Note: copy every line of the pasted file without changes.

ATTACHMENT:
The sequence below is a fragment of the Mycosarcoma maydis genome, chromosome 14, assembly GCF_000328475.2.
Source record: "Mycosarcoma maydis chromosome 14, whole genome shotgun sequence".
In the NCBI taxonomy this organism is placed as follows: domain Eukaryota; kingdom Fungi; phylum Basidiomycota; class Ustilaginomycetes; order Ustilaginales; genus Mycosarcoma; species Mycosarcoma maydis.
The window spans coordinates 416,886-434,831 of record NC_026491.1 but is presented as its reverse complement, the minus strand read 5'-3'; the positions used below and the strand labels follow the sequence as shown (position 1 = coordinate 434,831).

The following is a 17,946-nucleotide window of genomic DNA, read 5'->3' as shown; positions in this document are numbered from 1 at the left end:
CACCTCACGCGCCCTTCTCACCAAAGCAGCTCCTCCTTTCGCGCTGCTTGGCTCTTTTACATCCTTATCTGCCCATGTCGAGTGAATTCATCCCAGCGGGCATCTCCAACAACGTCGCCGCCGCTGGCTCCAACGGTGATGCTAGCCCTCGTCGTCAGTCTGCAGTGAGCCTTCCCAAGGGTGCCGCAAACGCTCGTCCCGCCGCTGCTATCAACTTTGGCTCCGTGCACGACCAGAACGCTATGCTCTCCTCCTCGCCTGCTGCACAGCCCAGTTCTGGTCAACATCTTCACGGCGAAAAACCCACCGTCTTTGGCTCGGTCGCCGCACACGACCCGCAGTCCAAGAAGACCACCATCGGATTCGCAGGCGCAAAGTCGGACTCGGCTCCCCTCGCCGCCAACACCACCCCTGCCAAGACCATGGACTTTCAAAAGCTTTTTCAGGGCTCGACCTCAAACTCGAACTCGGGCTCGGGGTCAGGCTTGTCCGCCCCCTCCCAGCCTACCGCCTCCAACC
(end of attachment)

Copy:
The sequence below is a fragment of the Mycosarcoma maydis genome, chromosome 14, assembly GCF_000328475.2.
Source record: "Mycosarcoma maydis chromosome 14, whole genome shotgun sequence".
In the NCBI taxonomy this organism is placed as follows: domain Eukaryota; kingdom Fungi; phylum Basidiomycota; class Ustilaginomycetes; order Ustilaginales; genus Mycosarcoma; species Mycosarcoma maydis.
The window spans coordinates 416,886-434,831 of record NC_026491.1 but is presented as its reverse complement, the minus strand read 5'-3'; the positions used below and the strand labels follow the sequence as shown (position 1 = coordinate 434,831).

The following is a 17,946-nucleotide window of genomic DNA, read 5'->3' as shown; positions in this document are numbered from 1 at the left end:
CACCTCACGCGCCCTTCTCACCAAAGCAGCTCCTCCTTTCGCGCTGCTTGGCTCTTTTACATCCTTATCTGCCCATGTCGAGTGAATTCATCCCAGCGGGCATCTCCAACAACGTCGCCGCCGCTGGCTCCAACGGTGATGCTAGCCCTCGTCGTCAGTCTGCAGTGAGCCTTCCCAAGGGTGCCGCAAACGCTCGTCCCGCCGCTGCTATCAACTTTGGCTCCGTGCACGACCAGAACGCTATGCTCTCCTCCTCGCCTGCTGCACAGCCCAGTTCTGGTCAACATCTTCACGGCGAAAAACCCACCGTCTTTGGCTCGGTCGCCGCACACGACCCGCAGTCCAAGAAGACCACCATCGGATTCGCAGGCGCAAAGTCGGACTCGGCTCCCCTCGCCGCCAACACCACCCCTGCCAAGACCATGGACTTTCAAAAGCTTTTTCAGGGCTCGACCTCAAACTCGAACTCGGGCTCGGGGTCAGGCTTGTCCGCCCCCTCCCAGCCTACCGCCTCCAACC